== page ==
The rivers around Voss are simply amazing. No matter if you are looking for big water or steep creeks, for park ’n’ huck or remote gorges – everything is right at your fingertips, accessible within half an hour of driving. By car, of course. We, however, have to work hard on the bike for every meter of paddling. But we are earning a lot of quality whitewater: Moneydrop, Morning Glory and Doubledrop are all names that make kayakers cock their ears.
What’s dampening the mood is the weather. If you are going to Norway, you’d better not expect just sunshine and roses, but this year seems to be particularly wet. Everyone is feeling sorry for us because of the beastly weather. In the beginning, I try to keep my spirits up. “It’s just a quick storm – it’ll blow over!” I always shout when it starts to rain cats and dogs again. But eventually I have to admit these downpours have a lot of staying power up here in the north. It rains every day. But equally often the sun shows up. If the glass is half-full or half-empty is just a matter of perspective.
»The best run of my season«
Whatever the weather is like, except for three rest days, we are on our bikes every day. Sometimes it’s only a couple of kilometers to the next river, on other days we cycle more than 80 kilometers to get to the next region. The daily routine is often the same: get up, eat, pack up, bike, eat, bike, paddle, eat, pitch the tent, eat more and go to bed.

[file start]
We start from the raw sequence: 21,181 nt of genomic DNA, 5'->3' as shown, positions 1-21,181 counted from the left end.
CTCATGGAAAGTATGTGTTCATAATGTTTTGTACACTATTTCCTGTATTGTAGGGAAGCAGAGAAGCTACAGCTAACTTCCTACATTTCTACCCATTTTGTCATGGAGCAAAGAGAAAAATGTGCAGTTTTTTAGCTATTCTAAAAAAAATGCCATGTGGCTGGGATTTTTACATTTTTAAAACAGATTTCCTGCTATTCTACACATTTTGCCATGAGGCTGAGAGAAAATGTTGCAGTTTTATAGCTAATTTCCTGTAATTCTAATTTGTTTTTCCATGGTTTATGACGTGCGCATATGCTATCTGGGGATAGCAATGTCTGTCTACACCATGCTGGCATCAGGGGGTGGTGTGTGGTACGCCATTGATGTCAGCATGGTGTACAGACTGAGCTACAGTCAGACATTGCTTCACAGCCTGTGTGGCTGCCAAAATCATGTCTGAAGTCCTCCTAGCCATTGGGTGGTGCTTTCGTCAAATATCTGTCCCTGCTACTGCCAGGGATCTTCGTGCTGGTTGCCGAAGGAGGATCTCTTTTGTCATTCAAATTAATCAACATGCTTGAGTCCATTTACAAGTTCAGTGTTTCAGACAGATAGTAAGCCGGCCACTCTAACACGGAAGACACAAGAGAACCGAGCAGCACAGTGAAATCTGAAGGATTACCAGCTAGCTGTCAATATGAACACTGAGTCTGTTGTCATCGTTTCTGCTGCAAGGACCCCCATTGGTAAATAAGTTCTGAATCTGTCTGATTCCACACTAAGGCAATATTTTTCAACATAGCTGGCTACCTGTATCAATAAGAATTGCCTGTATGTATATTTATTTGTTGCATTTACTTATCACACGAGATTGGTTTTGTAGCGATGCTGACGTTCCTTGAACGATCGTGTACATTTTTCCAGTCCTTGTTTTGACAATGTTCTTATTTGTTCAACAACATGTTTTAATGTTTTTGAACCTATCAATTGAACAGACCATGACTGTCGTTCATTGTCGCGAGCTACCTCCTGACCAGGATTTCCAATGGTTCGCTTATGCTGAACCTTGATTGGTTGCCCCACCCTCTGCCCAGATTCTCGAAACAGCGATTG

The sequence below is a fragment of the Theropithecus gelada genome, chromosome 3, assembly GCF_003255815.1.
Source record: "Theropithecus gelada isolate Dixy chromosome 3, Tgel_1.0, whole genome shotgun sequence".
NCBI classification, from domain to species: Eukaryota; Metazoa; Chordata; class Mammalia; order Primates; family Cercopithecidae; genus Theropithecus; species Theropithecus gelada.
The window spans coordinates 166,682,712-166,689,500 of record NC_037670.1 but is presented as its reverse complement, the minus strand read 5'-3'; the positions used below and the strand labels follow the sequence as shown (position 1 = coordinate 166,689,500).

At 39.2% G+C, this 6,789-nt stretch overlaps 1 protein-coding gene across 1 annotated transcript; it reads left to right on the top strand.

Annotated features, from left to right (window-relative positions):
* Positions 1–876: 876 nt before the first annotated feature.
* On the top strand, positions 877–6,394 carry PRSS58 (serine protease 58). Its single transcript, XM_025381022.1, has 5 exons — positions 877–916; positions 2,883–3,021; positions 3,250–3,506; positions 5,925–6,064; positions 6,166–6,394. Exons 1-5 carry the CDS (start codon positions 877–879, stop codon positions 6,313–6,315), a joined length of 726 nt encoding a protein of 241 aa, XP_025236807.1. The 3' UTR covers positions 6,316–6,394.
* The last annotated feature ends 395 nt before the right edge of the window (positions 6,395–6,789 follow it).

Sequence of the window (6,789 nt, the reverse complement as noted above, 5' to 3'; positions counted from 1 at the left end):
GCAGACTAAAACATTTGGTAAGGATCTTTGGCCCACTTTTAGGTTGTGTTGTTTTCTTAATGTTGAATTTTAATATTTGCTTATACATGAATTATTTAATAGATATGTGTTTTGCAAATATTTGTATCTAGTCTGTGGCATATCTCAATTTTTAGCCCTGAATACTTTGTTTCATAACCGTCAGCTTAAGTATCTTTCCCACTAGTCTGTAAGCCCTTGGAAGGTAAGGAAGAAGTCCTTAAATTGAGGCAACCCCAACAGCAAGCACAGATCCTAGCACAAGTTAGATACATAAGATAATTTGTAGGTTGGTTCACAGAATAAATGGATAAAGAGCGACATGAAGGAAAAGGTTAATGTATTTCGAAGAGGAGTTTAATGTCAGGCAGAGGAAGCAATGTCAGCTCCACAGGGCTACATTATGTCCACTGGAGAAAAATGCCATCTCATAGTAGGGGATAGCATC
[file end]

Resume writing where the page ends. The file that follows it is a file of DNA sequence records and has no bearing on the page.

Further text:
Indeed you think a lot about food while sitting on the bike for many hours. For us however there was no opulent meal in store after biking, only the next athletic challenge on the river. When you are already exhausted before you put on the sprayskirt, the Norwegian whitewater feels even more intimidating than normal. Concentration, good decision-making, and efficient paddling are more essential than ever. We enjoy every single minute in our kayaks, as the descents are the well-deserved pay-off after arduous work on our bikes.